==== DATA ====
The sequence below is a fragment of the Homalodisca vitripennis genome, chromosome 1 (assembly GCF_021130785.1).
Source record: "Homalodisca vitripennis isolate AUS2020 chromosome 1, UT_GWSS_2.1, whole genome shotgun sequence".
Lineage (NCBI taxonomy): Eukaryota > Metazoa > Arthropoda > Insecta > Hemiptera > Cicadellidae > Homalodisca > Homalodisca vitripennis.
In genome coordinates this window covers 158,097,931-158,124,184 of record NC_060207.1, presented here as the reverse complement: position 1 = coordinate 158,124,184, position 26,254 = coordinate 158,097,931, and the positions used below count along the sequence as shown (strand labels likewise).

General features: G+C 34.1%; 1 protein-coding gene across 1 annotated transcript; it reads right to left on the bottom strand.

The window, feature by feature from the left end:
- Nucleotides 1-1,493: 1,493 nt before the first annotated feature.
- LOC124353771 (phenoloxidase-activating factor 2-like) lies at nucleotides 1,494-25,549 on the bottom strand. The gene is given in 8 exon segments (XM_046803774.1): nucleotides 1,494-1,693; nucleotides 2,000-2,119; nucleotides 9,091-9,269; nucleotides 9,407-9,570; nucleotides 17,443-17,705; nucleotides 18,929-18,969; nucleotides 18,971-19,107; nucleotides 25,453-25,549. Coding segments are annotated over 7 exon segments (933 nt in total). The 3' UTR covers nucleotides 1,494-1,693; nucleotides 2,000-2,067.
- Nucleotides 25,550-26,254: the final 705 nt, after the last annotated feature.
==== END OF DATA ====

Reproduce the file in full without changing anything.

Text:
The sequence below is a fragment of the Homalodisca vitripennis genome, chromosome 1 (assembly GCF_021130785.1).
Source record: "Homalodisca vitripennis isolate AUS2020 chromosome 1, UT_GWSS_2.1, whole genome shotgun sequence".
Lineage (NCBI taxonomy): Eukaryota > Metazoa > Arthropoda > Insecta > Hemiptera > Cicadellidae > Homalodisca > Homalodisca vitripennis.
In genome coordinates this window covers 158,097,931-158,124,184 of record NC_060207.1, presented here as the reverse complement: position 1 = coordinate 158,124,184, position 26,254 = coordinate 158,097,931, and the positions used below count along the sequence as shown (strand labels likewise).

General features: G+C 34.1%; 1 protein-coding gene across 1 annotated transcript; it reads right to left on the bottom strand.

The window, feature by feature from the left end:
- Nucleotides 1-1,493: 1,493 nt before the first annotated feature.
- LOC124353771 (phenoloxidase-activating factor 2-like) lies at nucleotides 1,494-25,549 on the bottom strand. The gene is given in 8 exon segments (XM_046803774.1): nucleotides 1,494-1,693; nucleotides 2,000-2,119; nucleotides 9,091-9,269; nucleotides 9,407-9,570; nucleotides 17,443-17,705; nucleotides 18,929-18,969; nucleotides 18,971-19,107; nucleotides 25,453-25,549. Coding segments are annotated over 7 exon segments (933 nt in total). The 3' UTR covers nucleotides 1,494-1,693; nucleotides 2,000-2,067.
- Nucleotides 25,550-26,254: the final 705 nt, after the last annotated feature.